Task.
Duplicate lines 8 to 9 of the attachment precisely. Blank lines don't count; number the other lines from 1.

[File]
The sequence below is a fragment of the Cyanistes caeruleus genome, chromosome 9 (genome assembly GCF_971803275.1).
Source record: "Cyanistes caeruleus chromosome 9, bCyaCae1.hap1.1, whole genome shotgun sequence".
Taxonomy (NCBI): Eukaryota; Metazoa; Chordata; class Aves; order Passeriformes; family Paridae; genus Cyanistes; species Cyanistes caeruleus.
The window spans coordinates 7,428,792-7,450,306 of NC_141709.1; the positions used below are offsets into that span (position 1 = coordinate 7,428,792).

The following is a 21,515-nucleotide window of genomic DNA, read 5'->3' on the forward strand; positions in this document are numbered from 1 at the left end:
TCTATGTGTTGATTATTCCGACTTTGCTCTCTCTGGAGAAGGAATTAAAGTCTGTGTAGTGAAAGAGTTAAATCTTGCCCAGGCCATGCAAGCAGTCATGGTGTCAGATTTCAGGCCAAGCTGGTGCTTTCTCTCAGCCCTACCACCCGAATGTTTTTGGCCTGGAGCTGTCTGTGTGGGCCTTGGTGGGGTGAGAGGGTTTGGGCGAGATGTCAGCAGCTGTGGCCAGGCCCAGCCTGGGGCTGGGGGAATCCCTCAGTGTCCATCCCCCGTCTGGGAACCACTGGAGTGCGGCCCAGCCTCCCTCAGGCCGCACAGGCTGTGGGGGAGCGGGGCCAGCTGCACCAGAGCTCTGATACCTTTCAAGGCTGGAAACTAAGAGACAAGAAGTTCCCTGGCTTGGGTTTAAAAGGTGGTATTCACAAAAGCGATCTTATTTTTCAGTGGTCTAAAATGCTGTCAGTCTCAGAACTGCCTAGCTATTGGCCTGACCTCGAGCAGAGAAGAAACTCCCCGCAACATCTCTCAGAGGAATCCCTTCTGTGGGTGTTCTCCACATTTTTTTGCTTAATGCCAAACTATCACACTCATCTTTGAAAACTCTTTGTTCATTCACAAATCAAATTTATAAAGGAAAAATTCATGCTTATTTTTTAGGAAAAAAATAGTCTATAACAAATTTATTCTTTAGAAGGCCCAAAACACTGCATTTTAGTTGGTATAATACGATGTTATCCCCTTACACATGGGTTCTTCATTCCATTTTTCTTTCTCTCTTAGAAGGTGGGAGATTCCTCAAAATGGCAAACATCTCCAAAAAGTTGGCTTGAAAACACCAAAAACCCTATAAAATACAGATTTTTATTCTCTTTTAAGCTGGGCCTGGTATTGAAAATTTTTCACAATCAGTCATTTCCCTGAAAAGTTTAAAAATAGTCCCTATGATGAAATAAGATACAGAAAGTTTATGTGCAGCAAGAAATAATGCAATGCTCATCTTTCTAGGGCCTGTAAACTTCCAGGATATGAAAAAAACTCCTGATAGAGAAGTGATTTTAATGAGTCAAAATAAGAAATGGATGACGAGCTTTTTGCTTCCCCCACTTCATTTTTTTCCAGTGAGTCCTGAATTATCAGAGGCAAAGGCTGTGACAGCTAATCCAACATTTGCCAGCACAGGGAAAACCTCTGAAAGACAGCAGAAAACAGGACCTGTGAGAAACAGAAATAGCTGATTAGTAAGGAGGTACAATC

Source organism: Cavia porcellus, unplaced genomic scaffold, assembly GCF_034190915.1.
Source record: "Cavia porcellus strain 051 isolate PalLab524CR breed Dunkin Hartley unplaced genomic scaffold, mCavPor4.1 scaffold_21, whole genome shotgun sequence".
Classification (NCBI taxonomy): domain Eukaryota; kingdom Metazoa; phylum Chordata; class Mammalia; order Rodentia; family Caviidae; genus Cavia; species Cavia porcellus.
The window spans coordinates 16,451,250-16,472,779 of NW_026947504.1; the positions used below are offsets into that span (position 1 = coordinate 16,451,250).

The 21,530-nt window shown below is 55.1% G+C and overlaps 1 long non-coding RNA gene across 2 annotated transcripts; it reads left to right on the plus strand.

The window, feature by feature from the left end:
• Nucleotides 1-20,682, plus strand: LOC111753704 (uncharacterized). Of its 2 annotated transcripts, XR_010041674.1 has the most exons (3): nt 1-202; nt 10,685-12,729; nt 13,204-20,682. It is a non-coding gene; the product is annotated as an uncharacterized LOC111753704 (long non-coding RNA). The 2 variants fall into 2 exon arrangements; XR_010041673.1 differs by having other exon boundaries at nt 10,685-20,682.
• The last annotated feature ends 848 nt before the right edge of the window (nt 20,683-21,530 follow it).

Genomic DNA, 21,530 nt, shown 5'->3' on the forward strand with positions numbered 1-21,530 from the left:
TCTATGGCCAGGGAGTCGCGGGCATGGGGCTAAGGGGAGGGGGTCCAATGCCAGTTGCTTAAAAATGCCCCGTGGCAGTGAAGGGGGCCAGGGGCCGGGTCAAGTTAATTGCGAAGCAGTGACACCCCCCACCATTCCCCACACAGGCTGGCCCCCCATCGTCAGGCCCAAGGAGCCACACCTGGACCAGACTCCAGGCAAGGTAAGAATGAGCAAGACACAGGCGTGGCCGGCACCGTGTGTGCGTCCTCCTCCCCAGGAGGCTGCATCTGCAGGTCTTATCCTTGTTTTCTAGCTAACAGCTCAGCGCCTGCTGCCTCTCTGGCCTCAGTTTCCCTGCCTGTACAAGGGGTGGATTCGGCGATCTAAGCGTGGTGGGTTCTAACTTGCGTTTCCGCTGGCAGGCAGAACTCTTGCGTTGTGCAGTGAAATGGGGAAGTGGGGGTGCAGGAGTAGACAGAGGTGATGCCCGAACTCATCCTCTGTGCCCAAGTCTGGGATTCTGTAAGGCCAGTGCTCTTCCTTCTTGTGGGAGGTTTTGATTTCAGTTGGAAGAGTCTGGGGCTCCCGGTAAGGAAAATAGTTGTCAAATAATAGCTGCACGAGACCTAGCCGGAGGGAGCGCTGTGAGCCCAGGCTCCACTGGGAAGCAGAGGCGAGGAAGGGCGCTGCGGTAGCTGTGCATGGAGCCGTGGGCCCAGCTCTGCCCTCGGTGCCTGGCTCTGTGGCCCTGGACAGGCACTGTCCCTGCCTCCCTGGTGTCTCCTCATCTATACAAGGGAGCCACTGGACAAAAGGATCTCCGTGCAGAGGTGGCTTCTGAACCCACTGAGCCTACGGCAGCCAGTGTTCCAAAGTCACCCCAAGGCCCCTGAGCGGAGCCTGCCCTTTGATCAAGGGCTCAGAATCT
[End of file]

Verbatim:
Source record: "Cavia porcellus strain 051 isolate PalLab524CR breed Dunkin Hartley unplaced genomic scaffold, mCavPor4.1 scaffold_21, whole genome shotgun sequence".
Classification (NCBI taxonomy): domain Eukaryota; kingdom Metazoa; phylum Chordata; class Mammalia; order Rodentia; family Caviidae; genus Cavia; species Cavia porcellus.